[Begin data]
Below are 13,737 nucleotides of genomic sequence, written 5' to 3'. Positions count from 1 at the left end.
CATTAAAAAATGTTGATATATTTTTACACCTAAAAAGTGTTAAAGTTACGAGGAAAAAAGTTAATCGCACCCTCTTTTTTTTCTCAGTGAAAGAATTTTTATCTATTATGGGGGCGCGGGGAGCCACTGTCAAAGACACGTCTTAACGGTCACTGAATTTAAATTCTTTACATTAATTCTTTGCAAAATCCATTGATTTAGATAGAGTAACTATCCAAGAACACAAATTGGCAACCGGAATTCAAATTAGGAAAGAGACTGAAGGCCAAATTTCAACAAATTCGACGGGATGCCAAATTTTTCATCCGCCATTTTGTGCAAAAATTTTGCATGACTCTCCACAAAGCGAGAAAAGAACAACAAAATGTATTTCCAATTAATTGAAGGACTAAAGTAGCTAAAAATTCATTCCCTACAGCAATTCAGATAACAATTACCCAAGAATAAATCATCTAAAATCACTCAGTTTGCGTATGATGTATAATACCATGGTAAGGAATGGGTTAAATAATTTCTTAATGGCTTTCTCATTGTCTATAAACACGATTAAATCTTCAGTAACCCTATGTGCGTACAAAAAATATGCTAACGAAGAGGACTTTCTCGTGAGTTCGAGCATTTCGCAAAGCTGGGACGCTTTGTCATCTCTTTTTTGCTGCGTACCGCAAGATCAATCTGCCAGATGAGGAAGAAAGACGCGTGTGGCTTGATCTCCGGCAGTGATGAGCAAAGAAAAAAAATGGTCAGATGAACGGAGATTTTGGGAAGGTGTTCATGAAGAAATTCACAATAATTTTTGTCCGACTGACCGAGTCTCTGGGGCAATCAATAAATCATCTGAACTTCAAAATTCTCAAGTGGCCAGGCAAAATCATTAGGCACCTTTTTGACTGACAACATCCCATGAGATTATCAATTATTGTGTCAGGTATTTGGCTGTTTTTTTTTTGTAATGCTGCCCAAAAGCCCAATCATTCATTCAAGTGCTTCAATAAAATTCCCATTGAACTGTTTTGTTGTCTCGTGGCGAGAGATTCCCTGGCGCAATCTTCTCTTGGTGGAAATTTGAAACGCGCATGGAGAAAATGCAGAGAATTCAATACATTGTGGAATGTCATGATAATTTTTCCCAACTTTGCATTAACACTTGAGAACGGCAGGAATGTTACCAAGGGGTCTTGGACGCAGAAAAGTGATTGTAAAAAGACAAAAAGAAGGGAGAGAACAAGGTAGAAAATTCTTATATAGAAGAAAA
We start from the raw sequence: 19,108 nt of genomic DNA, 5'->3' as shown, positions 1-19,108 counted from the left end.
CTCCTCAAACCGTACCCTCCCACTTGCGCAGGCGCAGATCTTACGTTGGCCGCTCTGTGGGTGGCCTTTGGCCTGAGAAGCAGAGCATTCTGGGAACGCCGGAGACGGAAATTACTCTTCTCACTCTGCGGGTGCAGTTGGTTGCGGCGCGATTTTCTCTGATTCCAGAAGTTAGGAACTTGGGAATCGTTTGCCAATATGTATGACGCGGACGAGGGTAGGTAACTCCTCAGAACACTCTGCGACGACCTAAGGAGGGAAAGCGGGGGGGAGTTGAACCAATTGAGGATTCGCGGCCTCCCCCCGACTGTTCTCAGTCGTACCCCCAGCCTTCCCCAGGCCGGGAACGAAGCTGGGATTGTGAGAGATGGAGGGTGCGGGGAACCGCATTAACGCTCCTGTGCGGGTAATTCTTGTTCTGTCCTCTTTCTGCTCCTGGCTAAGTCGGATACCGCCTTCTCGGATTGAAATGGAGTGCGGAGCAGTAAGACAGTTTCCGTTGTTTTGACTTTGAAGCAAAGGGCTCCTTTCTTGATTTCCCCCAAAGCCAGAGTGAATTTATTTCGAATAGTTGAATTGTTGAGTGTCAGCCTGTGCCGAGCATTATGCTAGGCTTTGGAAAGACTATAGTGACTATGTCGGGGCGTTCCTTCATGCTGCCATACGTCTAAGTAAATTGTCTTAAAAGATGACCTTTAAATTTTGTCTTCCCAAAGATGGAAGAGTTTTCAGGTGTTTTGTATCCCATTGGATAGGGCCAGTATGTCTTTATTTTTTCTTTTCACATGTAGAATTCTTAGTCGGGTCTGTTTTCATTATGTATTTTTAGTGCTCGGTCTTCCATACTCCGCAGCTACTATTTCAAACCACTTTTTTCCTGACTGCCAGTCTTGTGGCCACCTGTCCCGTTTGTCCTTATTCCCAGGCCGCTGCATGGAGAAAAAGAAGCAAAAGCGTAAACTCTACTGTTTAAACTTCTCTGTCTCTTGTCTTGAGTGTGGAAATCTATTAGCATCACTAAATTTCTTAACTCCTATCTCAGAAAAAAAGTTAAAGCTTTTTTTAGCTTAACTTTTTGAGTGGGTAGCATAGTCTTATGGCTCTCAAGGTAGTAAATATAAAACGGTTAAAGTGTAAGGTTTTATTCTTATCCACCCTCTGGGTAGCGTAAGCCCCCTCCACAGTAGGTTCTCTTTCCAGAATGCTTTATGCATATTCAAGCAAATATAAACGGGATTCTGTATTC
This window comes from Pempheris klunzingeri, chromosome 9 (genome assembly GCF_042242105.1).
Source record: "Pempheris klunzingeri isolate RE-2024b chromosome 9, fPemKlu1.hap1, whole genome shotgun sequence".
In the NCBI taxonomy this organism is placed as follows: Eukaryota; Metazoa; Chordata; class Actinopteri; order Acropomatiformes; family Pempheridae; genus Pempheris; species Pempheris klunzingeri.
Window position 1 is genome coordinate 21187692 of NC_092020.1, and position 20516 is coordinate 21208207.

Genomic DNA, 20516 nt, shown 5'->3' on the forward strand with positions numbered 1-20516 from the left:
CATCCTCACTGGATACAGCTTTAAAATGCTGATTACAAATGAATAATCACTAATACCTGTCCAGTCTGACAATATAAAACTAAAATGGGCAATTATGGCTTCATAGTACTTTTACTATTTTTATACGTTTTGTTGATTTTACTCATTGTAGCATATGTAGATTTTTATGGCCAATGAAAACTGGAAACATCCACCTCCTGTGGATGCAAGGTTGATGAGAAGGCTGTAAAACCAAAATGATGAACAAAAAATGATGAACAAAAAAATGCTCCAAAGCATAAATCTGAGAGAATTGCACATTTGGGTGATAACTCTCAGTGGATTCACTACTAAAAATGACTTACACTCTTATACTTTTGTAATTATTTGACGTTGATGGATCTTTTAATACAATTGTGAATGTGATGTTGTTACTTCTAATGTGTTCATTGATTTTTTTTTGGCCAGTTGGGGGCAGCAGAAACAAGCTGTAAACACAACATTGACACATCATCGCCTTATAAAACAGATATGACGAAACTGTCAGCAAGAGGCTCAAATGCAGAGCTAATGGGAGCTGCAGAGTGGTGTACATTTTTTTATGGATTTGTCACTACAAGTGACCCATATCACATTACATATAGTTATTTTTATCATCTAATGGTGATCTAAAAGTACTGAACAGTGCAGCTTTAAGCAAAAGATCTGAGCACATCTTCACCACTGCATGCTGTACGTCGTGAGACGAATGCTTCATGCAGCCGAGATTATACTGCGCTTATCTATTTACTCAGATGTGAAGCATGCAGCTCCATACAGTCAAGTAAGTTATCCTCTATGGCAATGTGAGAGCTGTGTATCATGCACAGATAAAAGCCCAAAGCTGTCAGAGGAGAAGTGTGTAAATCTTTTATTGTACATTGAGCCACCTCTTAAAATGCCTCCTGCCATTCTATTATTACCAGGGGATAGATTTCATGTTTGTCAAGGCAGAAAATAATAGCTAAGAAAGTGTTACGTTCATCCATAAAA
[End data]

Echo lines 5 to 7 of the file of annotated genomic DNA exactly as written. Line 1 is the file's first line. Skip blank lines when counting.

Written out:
This window comes from Pempheris klunzingeri, chromosome 9 (genome assembly GCF_042242105.1).
Source record: "Pempheris klunzingeri isolate RE-2024b chromosome 9, fPemKlu1.hap1, whole genome shotgun sequence".
In the NCBI taxonomy this organism is placed as follows: Eukaryota; Metazoa; Chordata; class Actinopteri; order Acropomatiformes; family Pempheridae; genus Pempheris; species Pempheris klunzingeri.